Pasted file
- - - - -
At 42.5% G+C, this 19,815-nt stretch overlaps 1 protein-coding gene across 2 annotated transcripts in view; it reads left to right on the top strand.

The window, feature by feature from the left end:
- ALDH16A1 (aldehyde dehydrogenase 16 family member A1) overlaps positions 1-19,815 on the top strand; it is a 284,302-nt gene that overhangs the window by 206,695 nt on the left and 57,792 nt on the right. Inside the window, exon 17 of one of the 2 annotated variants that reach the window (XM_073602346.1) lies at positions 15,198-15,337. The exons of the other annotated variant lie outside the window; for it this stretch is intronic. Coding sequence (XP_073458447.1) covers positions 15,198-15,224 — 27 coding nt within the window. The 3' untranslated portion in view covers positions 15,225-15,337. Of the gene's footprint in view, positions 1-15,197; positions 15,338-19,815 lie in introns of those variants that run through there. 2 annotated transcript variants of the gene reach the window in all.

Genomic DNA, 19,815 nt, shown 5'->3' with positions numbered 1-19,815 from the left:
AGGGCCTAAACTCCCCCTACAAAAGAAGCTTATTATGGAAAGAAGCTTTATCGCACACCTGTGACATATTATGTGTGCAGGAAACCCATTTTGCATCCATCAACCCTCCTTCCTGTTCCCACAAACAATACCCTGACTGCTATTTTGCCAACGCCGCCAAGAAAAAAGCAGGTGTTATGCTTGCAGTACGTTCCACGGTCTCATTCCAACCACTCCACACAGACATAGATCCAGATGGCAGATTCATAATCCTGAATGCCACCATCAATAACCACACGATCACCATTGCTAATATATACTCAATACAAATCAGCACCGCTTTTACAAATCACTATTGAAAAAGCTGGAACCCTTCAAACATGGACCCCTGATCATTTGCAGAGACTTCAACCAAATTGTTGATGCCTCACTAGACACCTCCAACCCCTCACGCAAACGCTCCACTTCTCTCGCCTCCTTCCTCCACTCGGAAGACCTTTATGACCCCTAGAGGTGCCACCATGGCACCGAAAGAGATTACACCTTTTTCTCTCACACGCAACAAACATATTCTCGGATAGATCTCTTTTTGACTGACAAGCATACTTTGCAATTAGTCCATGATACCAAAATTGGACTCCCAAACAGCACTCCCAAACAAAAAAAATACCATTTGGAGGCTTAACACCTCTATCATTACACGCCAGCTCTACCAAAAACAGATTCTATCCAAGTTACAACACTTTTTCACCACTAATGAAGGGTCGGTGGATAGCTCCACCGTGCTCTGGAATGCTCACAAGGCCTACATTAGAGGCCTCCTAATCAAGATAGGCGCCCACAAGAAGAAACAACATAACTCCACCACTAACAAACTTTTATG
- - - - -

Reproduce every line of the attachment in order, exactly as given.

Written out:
At 42.5% G+C, this 19,815-nt stretch overlaps 1 protein-coding gene across 2 annotated transcripts in view; it reads left to right on the top strand.

The window, feature by feature from the left end:
- ALDH16A1 (aldehyde dehydrogenase 16 family member A1) overlaps positions 1-19,815 on the top strand; it is a 284,302-nt gene that overhangs the window by 206,695 nt on the left and 57,792 nt on the right. Inside the window, exon 17 of one of the 2 annotated variants that reach the window (XM_073602346.1) lies at positions 15,198-15,337. The exons of the other annotated variant lie outside the window; for it this stretch is intronic. Coding sequence (XP_073458447.1) covers positions 15,198-15,224 — 27 coding nt within the window. The 3' untranslated portion in view covers positions 15,225-15,337. Of the gene's footprint in view, positions 1-15,197; positions 15,338-19,815 lie in introns of those variants that run through there. 2 annotated transcript variants of the gene reach the window in all.

Genomic DNA, 19,815 nt, shown 5'->3' with positions numbered 1-19,815 from the left:
AGGGCCTAAACTCCCCCTACAAAAGAAGCTTATTATGGAAAGAAGCTTTATCGCACACCTGTGACATATTATGTGTGCAGGAAACCCATTTTGCATCCATCAACCCTCCTTCCTGTTCCCACAAACAATACCCTGACTGCTATTTTGCCAACGCCGCCAAGAAAAAAGCAGGTGTTATGCTTGCAGTACGTTCCACGGTCTCATTCCAACCACTCCACACAGACATAGATCCAGATGGCAGATTCATAATCCTGAATGCCACCATCAATAACCACACGATCACCATTGCTAATATATACTCAATACAAATCAGCACCGCTTTTACAAATCACTATTGAAAAAGCTGGAACCCTTCAAACATGGACCCCTGATCATTTGCAGAGACTTCAACCAAATTGTTGATGCCTCACTAGACACCTCCAACCCCTCACGCAAACGCTCCACTTCTCTCGCCTCCTTCCTCCACTCGGAAGACCTTTATGACCCCTAGAGGTGCCACCATGGCACCGAAAGAGATTACACCTTTTTCTCTCACACGCAACAAACATATTCTCGGATAGATCTCTTTTTGACTGACAAGCATACTTTGCAATTAGTCCATGATACCAAAATTGGACTCCCAAACAGCACTCCCAAACAAAAAAAATACCATTTGGAGGCTTAACACCTCTATCATTACACGCCAGCTCTACCAAAAACAGATTCTATCCAAGTTACAACACTTTTTCACCACTAATGAAGGGTCGGTGGATAGCTCCACCGTGCTCTGGAATGCTCACAAGGCCTACATTAGAGGCCTCCTAATCAAGATAGGCGCCCACAAGAAGAAACAACATAACTCCACCACTAACAAACTTTTATG